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11

At first glance Krav Maga and Systema seem to be very similar in that they are both very unconventional, no-rules, practical self-defence, martial arts (although Krav isn't technically a martial art) which are no holds barred and generally formless. However... Krav Maga is basically a very raw, dangerous situation survival system (including avoidance and ...


9

One class a week is basically nothing. On that schedule, nearly everybody progresses at a snail's pace and takes years to achieve even basic proficiency in the material. You'll forget more from week to week than you'll remember. Two classes a week is the minimum to make progress. Three or more is recommended for actually picking up the movements.


8

There are pros and cons to only going once a week vs. twice a week. Because of this I am going to set up a list. Going Once a Week Pros You won't learn the system very fast, so it gives you more to do in the long run. You will find every week a challenge! Cons You won't learn the system very fast or effectively. You will find ...


5

This is a standard exercise in Shodokan Aikido (required for every test). We call it either "Randori" or "Jiyu Waza". We don't standardize it the way you're asking. (In Chinese martial arts, the term may be Sanshou, but I'm not sure that is standardized. Closer to Kumite) My school used to do 4 attackers, 90 seconds, with each attacker starting their ...


4

Things that recommend Wing Chun to a sailor: It is sometimes commented that Wing Chun is best suited for fighting in a telephone booth. This is not so far from the truth. Wing Chun specializes in close-quarters tactics at bent-arm range/trapping range (though I assure you it does possess long-range techniques and tactics). This would be well-suited to ...


3

In a broad way, you can divide martial arts training into contact-focused or non-contact focused. Krav Maga, being primarily designed for defense, is contact-focused, and you're going to learn the most from working with partners. Unless you plan on training with friends outside of class, learning is going to be slow. People try to come up with ...


3

It sounds to me like you're describing a phenomenon whereby you experience a larger than expected amount of bruising and pain given the light contact you're being exposed to. This surprised you enough to see a medical doctor, which tells me you're probably experiencing something real, as opposed to just being a hypercondriac. Of course, it could still be ...


3

Bruises and light muscle strains resolve after about a week. This is far too long for a mild injury. If it's a bone bruise, the expected healing time is about 2-3 months, provided you're taking it easy and not continuing to subject it to additional trauma. Feeling the pain on the opposite side means it could be a skeletal issue - your ribs connect at the ...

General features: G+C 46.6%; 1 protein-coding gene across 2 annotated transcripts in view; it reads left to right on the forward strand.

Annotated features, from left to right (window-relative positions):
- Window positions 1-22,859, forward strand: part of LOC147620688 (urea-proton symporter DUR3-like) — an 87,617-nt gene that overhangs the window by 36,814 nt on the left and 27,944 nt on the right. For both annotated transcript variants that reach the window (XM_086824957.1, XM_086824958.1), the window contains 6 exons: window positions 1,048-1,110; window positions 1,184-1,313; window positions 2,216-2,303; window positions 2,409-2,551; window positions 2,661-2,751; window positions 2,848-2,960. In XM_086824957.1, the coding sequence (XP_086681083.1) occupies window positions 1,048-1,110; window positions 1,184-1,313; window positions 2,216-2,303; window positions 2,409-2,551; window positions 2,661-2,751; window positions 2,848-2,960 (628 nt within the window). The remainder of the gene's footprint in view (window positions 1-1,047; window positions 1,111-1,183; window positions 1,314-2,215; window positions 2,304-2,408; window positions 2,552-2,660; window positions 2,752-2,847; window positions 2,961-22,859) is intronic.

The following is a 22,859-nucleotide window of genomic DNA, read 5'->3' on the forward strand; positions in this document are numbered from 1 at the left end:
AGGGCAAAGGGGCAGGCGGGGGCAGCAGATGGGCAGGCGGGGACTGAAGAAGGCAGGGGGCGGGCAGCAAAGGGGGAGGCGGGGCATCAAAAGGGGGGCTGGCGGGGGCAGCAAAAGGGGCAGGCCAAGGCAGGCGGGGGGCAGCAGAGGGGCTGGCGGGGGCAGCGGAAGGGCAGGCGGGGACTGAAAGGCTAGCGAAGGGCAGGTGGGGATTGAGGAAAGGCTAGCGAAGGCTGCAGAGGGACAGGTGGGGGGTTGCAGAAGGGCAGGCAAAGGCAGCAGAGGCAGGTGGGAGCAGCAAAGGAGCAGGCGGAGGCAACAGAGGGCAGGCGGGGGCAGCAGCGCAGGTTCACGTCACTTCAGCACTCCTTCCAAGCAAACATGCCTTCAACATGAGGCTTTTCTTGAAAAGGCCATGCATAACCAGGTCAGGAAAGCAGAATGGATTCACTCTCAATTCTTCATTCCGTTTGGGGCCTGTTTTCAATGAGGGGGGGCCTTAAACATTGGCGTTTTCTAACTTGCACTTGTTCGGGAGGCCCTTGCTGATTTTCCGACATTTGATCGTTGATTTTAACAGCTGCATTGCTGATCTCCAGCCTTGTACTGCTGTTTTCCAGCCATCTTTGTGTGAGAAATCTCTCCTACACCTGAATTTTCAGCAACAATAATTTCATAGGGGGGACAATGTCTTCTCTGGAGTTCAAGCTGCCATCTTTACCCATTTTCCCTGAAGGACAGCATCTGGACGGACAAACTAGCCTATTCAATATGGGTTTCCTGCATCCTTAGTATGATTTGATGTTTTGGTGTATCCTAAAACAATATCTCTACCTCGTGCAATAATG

3

That drill exists in a lot of different martial arts, each of which have tailored it to their unique style. I think each style calls it something different, and some don't call it anything at all, so you might be out of luck there. Schools with a penchant for the dramatic will probably call it "circle of death" or something like that (I'm looking at you, ...


2

The short answer is yes, but you should not take legal advice from people on the internet. The long answer is, you should really talk to a lawyer if you have questions about self-defense. Jails are full of people who thought they were acting in self-defense, but crossed the thin line at some point because they didn't know what exactly it means, like you. ...


2

I have studied Krav Maga for a few years and yes, there are "differences" between civilian and military Krav Maga. The civilian techniques focus on self defense while the military techniques focus more on killing other people. The techniques are not more advanced or more "higher-end" or anything like that. There are only more of them with a different focus. ...


2

I reckon, to set the foundation for anything (Martial Arts or anything really) you need about 100 hours of dedicated training (As suggested by the other answers above). Divide that over any number of weeks and sessions you want, it doesn't all have to be with an instructor, but the 100 hours should be relatively focussed on the art itself, and not the ...


1

Krav Maga has no competitive aspect, as the rules of competitive fighting would be incompatible with many techniques, but to answer your question, the Krav Maga taught to civilians around the world is the sports-oriented version of Krav Maga. There's a lot of marketing rhetoric about how deadly and effective Krav Maga is, and practitioners and instructors ...


1

Good answers already, but I'll dump some thoughts here too... if you allow any rest between the attacks - or even enough time for the (nominal) defender to return to a guarding position, then in one sense they're facing a series of one-on-one challenges rather than facing concurrent opponents, but there are still many benefits that make it a worthwhile ...



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